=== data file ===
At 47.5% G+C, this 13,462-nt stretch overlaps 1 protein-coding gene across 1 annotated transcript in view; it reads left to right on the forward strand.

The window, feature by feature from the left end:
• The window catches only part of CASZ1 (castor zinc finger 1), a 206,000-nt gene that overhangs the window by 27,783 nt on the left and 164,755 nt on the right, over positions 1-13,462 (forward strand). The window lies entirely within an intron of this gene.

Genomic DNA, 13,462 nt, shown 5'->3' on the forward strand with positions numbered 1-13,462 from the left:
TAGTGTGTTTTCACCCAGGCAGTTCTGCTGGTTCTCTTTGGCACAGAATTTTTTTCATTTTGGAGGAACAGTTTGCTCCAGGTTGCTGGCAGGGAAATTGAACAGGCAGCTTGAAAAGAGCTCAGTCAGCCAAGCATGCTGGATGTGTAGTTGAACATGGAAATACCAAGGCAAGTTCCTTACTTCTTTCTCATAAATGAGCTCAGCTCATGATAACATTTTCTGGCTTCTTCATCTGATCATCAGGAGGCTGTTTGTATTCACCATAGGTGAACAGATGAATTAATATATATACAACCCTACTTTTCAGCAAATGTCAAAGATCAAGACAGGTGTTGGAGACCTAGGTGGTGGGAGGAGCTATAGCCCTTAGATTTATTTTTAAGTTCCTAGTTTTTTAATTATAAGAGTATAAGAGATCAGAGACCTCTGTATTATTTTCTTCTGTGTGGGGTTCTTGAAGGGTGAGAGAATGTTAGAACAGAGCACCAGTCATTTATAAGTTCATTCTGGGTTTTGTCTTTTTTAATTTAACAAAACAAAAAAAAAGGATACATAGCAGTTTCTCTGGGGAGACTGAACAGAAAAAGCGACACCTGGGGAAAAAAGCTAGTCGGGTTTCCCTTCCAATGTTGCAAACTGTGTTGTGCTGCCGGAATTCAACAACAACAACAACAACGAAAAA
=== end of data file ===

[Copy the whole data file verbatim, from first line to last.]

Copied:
At 47.5% G+C, this 13,462-nt stretch overlaps 1 protein-coding gene across 1 annotated transcript in view; it reads left to right on the forward strand.

The window, feature by feature from the left end:
• The window catches only part of CASZ1 (castor zinc finger 1), a 206,000-nt gene that overhangs the window by 27,783 nt on the left and 164,755 nt on the right, over positions 1-13,462 (forward strand). The window lies entirely within an intron of this gene.

Genomic DNA, 13,462 nt, shown 5'->3' on the forward strand with positions numbered 1-13,462 from the left:
TAGTGTGTTTTCACCCAGGCAGTTCTGCTGGTTCTCTTTGGCACAGAATTTTTTTCATTTTGGAGGAACAGTTTGCTCCAGGTTGCTGGCAGGGAAATTGAACAGGCAGCTTGAAAAGAGCTCAGTCAGCCAAGCATGCTGGATGTGTAGTTGAACATGGAAATACCAAGGCAAGTTCCTTACTTCTTTCTCATAAATGAGCTCAGCTCATGATAACATTTTCTGGCTTCTTCATCTGATCATCAGGAGGCTGTTTGTATTCACCATAGGTGAACAGATGAATTAATATATATACAACCCTACTTTTCAGCAAATGTCAAAGATCAAGACAGGTGTTGGAGACCTAGGTGGTGGGAGGAGCTATAGCCCTTAGATTTATTTTTAAGTTCCTAGTTTTTTAATTATAAGAGTATAAGAGATCAGAGACCTCTGTATTATTTTCTTCTGTGTGGGGTTCTTGAAGGGTGAGAGAATGTTAGAACAGAGCACCAGTCATTTATAAGTTCATTCTGGGTTTTGTCTTTTTTAATTTAACAAAACAAAAAAAAAGGATACATAGCAGTTTCTCTGGGGAGACTGAACAGAAAAAGCGACACCTGGGGAAAAAAGCTAGTCGGGTTTCCCTTCCAATGTTGCAAACTGTGTTGTGCTGCCGGAATTCAACAACAACAACAACAACGAAAAA